• Georeferenced to a modern street map or satellite map underlay to more clearly understand what the area looks like today

Total number of Owners and Occupiers in the current release: 109,177

 

Areas covered in Lewisham (63,451 Owners and Occupiers): Blackheath, Brockley, Catford, Deptford North, Deptford South, Forest Hill, Hatcham, Lee, Lewisham, Lower Sydenham and Upper Sydenham.

 

Areas released for Bromley (45,726 Owners and Occupiers): Beckenham, Bromley, Chelsfield, Chislehurst, Mottingham, Orpington, Penge, St Mary Cray


Read TheGenealogist’s article: From a Crystal Palace to the home of a Lord Mayor embroiled in scandal https://www.thegenealogist.co.uk/featuredarticles/2022/from-a-crystal-palace-to-the-home-of-a-lord-mayor-embroiled-in-scandal-1593/ 




About TheGenealogist

TheGenealogist is an award-winning online family history website, who put a wealth of information at the fingertips of family historians. Their approach is to bring hard to use physical records to life online with easy to use interfaces such as their Tithe and newly released Lloyd George Domesday collections. 

TheGenealogist’s innovative SmartSearch technology links records together to help you find your ancestors more easily. TheGenealogist is one of the leading providers of online family history records. Along with the standard Birth, Marriage, Death and Census records, they also have significant collections of Parish and Nonconformist records, PCC Will Records, Irish Records, Military records, Occupations, Newspaper record collections amongst many others.

TheGenealogist uses the latest technology to help you bring your family history to life. Use TheGenealogist to find your ancestors today!

Leave a comment

Over 31,000 Land Tax records from 1910 released online

TheGenealogist releases over 31,000 Land Tax records from 1910

Fascinating English land tax records from the years before the First World War are being released today by TheGenealogist. Researchers are now able to search 31,394 newly added records of owners and occupiers to discover their ancestors from Merton, Mitcham, Morden and the Wimbledon areas. 

 

Each record is linked to clear scanned pages of the actual IR58 Field books, sourced from The National Archives, and the properties plotted onto large scale contemporary IR121 maps. These maps are digital copies of the ones used at the time by the Valuation Office of the Board of the Inland Revenue to locate each and every parcel of land in the survey taken in between 1910 and 1915. TheGenealogist’s versatile Map Explorer™ allows their Diamond subscribers to view georeferenced modern and historical layers beneath the IR121 recordset map and so discover how the roads, fields and general environment has changed over the years. 

 

Grazing land that would become the site of the Centre Court at Wimbledon in the following years

 

House historians and family history researchers alike will appreciate the ability to unearth valuable particulars about ancestors’ homes and land from these areas of south west London. They will also be able to see how similar, or even how very different the area where their ancestors lived had been at this time when compared to the map of the area today.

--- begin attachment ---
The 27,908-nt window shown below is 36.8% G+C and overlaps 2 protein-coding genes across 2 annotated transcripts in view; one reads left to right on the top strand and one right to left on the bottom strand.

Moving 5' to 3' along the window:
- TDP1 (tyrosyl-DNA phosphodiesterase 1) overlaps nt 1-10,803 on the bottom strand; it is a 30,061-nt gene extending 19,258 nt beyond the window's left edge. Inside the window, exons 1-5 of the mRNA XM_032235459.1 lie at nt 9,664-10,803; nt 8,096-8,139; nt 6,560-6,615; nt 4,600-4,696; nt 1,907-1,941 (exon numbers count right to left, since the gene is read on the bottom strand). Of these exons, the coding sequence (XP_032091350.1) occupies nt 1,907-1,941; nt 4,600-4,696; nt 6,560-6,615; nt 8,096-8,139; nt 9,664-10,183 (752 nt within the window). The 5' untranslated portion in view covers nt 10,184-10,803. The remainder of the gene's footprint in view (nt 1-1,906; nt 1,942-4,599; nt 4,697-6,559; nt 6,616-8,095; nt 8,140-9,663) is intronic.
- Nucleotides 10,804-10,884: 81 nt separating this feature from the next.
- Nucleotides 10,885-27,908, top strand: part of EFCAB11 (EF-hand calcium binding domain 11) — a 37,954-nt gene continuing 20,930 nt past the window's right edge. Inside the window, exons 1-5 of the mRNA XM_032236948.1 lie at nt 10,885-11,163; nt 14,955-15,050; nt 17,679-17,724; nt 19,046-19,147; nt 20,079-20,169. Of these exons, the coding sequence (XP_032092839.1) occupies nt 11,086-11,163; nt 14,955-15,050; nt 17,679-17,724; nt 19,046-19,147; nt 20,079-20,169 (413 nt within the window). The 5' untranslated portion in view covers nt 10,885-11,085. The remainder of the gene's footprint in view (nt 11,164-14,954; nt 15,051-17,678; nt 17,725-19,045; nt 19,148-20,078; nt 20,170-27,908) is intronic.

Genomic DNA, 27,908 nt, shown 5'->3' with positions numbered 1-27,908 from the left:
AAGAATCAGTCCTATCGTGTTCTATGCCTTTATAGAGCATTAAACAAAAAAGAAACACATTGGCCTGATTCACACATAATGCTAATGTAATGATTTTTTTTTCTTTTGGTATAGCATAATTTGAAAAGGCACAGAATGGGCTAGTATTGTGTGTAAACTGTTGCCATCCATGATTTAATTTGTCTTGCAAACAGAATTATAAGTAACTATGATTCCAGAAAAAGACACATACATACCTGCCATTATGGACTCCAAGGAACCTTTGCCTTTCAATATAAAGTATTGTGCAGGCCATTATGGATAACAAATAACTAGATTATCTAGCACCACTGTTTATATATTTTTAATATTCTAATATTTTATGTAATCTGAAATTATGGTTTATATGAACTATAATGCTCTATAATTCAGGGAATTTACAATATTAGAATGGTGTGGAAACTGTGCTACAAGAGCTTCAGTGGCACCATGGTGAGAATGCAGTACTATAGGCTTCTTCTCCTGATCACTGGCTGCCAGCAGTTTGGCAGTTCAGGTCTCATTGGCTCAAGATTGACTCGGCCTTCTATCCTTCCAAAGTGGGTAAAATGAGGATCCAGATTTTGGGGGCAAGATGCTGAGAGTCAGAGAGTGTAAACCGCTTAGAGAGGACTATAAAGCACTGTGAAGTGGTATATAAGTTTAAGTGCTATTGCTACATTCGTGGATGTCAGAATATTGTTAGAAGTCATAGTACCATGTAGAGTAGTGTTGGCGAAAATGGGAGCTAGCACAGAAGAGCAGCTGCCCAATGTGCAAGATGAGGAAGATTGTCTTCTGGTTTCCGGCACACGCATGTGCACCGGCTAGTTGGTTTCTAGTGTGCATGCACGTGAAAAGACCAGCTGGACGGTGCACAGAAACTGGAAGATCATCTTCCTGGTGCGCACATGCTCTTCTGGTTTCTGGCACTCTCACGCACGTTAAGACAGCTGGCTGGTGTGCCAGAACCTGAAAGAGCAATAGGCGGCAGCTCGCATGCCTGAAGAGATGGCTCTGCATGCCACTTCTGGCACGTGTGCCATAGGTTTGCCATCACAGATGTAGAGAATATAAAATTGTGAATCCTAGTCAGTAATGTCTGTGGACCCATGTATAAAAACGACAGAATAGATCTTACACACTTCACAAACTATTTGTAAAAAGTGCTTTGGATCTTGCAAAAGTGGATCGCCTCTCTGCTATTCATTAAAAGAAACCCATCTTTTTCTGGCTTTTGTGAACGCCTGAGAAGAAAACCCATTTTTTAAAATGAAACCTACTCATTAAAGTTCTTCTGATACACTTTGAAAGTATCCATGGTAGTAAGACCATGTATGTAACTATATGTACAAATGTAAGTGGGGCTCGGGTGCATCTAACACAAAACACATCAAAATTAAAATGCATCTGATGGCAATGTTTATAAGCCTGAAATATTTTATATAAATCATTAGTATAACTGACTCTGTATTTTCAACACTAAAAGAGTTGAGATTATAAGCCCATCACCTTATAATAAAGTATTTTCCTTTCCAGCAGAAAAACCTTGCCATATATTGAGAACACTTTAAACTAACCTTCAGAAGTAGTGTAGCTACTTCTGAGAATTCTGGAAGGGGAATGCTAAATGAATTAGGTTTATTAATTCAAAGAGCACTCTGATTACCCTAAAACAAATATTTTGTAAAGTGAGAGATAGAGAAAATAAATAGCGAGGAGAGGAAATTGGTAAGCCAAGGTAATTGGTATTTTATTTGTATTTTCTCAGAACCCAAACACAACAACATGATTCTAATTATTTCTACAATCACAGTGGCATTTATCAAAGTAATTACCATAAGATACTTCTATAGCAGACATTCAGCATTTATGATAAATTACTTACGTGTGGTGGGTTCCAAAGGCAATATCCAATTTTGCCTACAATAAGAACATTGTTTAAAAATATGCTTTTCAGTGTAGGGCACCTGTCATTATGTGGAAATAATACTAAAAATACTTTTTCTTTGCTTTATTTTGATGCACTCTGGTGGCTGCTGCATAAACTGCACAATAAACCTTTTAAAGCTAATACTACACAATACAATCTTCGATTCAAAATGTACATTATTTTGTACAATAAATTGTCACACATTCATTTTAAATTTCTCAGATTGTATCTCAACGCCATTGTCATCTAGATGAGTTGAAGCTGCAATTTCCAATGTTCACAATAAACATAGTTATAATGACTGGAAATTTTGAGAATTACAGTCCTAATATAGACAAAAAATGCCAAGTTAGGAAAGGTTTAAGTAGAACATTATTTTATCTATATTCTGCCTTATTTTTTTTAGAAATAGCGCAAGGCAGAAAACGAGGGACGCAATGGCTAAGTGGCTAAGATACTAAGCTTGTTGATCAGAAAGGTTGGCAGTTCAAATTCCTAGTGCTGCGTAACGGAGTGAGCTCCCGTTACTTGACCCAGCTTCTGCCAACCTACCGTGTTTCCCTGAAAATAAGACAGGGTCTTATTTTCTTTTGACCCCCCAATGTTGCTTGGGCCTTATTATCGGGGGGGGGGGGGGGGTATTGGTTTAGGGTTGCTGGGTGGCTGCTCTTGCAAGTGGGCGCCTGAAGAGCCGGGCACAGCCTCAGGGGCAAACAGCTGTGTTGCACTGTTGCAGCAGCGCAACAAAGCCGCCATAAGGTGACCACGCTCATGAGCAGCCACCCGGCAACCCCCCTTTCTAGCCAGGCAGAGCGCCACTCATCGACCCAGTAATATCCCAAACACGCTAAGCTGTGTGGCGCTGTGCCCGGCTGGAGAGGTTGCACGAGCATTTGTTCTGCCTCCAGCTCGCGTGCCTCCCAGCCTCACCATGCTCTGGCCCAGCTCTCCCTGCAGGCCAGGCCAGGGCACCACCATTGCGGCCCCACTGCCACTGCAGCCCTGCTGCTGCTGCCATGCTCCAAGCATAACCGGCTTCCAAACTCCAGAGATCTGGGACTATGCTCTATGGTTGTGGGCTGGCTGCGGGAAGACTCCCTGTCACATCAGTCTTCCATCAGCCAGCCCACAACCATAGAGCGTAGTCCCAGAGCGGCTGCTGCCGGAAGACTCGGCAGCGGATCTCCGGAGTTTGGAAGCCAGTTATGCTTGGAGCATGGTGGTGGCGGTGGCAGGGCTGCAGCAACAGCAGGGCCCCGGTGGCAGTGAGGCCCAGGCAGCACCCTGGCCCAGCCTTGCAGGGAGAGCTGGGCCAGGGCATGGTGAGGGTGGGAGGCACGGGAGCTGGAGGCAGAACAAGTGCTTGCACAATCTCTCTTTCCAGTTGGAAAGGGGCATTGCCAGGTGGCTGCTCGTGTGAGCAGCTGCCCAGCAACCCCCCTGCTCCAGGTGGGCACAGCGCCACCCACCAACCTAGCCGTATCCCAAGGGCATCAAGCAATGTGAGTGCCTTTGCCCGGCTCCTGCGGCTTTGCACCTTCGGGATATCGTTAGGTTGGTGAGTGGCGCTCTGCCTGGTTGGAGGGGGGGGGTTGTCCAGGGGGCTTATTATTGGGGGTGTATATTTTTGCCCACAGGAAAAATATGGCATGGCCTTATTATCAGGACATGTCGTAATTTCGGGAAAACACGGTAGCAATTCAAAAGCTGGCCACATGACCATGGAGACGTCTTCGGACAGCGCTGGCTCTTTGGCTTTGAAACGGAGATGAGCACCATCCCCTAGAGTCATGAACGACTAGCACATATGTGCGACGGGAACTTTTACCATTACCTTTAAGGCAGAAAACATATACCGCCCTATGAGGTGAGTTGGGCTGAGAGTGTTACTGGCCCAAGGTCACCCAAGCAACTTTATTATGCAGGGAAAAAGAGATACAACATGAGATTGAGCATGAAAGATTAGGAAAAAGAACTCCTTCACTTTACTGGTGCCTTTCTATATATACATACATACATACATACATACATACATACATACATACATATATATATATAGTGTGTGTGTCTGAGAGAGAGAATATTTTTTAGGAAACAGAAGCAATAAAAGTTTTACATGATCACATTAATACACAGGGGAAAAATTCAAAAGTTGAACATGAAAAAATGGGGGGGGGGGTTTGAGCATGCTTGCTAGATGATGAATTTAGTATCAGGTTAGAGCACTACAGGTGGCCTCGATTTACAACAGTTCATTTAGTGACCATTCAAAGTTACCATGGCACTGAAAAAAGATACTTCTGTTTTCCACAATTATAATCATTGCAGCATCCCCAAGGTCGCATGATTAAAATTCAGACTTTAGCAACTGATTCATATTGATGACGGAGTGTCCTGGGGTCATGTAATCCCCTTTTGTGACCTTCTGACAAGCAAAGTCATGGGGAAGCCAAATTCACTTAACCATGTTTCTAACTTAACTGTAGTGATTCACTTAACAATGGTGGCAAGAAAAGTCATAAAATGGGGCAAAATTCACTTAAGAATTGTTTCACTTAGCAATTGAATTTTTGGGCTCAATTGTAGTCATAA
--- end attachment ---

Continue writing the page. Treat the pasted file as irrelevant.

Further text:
Included in those records being made available today is the past and present home of the iconic tennis tournament known as the Wimbledon Championship. The researcher is able to discover that the present day Centre Court, home to the only Grand Slam tennis event still to be held on grass, had in 1910 been rural fields put to use as “Grazing Land” by its owner Lady Sarah Lane. 

 

 

The All England Lawn Tennis and Croquet Club, at the time of the survey, was then squeezed into a much smaller area of land in Wimbledon than it is today. That plot, where once the Championship played out, still plays a part in sport today albeit at a much lower level of competition.

 

Read TheGenealogist’s article: From Grazing Land to the Grass of Centre Court  

https://www.thegenealogist.co.uk/featuredarticles/2022/wimbledon-from-grazing-land-to-the-grass-of-centre-court-1534/



About TheGenealogist

TheGenealogist is an award-winning online family history website, who put a wealth of information at the fingertips of family historians. Their approach is to bring hard to use physical records to life online with easy to use interfaces such as their Tithe and newly released Lloyd George Domesday collections. 

TheGenealogist’s innovative SmartSearch technology links records together to help you find your ancestors more easily. TheGenealogist is one of the leading providers of online family history records. Along with the standard Birth, Marriage, Death and Census records, they also have significant collections of Parish and Nonconformist records, PCC Will Records, Irish Records, Military records, Occupations, Newspaper record collections amongst many others.

TheGenealogist uses the latest technology to help you bring your family history to life. Use TheGenealogist to find your ancestors today!

Leave a comment

Over 60,200 records for Edmonton, Enfield and Southgate released

 

The latest release from TheGenealogist sees 60,290 new owner and occupier records being added to their unique Lloyd George Domesday Survey record set. The IR58 Inland Revenue Valuation Office records reveal to family historians all sorts of details about their ancestors' home, land, outbuildings and property owned or occupied in Edmonton, Enfield and Southgate at the time of the survey in the 1910s.

 

Baker Street, Enfield from Image Archive on TheGenealogist